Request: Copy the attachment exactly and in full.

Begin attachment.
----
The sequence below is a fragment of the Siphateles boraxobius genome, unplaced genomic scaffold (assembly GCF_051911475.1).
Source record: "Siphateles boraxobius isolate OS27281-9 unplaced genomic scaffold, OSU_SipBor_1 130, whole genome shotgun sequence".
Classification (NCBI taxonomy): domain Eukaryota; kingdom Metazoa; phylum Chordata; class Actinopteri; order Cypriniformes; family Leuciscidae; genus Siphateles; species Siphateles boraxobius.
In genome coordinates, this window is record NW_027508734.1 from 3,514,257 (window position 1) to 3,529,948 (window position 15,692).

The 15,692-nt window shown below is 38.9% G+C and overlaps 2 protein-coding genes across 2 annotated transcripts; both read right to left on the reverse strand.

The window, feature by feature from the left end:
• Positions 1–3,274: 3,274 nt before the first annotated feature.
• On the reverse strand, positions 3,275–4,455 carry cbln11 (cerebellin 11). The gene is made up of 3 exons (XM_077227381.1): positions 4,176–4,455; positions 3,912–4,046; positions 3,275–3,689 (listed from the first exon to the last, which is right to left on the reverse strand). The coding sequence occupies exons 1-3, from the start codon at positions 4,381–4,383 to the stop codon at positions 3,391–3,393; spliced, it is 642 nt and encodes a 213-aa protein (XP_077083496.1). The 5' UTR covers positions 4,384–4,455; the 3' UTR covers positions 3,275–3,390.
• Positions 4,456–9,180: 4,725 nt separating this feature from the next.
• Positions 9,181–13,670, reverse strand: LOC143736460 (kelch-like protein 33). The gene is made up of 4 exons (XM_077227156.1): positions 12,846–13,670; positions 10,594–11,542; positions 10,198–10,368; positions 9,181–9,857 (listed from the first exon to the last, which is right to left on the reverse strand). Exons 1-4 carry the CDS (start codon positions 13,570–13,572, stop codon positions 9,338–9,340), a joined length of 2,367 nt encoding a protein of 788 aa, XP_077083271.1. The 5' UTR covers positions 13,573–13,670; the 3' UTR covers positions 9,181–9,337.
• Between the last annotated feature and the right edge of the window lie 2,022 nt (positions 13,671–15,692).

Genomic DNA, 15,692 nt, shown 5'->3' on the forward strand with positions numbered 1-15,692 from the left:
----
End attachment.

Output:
The sequence below is a fragment of the Siphateles boraxobius genome, unplaced genomic scaffold (assembly GCF_051911475.1).
Source record: "Siphateles boraxobius isolate OS27281-9 unplaced genomic scaffold, OSU_SipBor_1 130, whole genome shotgun sequence".
Classification (NCBI taxonomy): domain Eukaryota; kingdom Metazoa; phylum Chordata; class Actinopteri; order Cypriniformes; family Leuciscidae; genus Siphateles; species Siphateles boraxobius.
In genome coordinates, this window is record NW_027508734.1 from 3,514,257 (window position 1) to 3,529,948 (window position 15,692).

The 15,692-nt window shown below is 38.9% G+C and overlaps 2 protein-coding genes across 2 annotated transcripts; both read right to left on the reverse strand.

The window, feature by feature from the left end:
• Positions 1–3,274: 3,274 nt before the first annotated feature.
• On the reverse strand, positions 3,275–4,455 carry cbln11 (cerebellin 11). The gene is made up of 3 exons (XM_077227381.1): positions 4,176–4,455; positions 3,912–4,046; positions 3,275–3,689 (listed from the first exon to the last, which is right to left on the reverse strand). The coding sequence occupies exons 1-3, from the start codon at positions 4,381–4,383 to the stop codon at positions 3,391–3,393; spliced, it is 642 nt and encodes a 213-aa protein (XP_077083496.1). The 5' UTR covers positions 4,384–4,455; the 3' UTR covers positions 3,275–3,390.
• Positions 4,456–9,180: 4,725 nt separating this feature from the next.
• Positions 9,181–13,670, reverse strand: LOC143736460 (kelch-like protein 33). The gene is made up of 4 exons (XM_077227156.1): positions 12,846–13,670; positions 10,594–11,542; positions 10,198–10,368; positions 9,181–9,857 (listed from the first exon to the last, which is right to left on the reverse strand). Exons 1-4 carry the CDS (start codon positions 13,570–13,572, stop codon positions 9,338–9,340), a joined length of 2,367 nt encoding a protein of 788 aa, XP_077083271.1. The 5' UTR covers positions 13,573–13,670; the 3' UTR covers positions 9,181–9,337.
• Between the last annotated feature and the right edge of the window lie 2,022 nt (positions 13,671–15,692).

Genomic DNA, 15,692 nt, shown 5'->3' on the forward strand with positions numbered 1-15,692 from the left: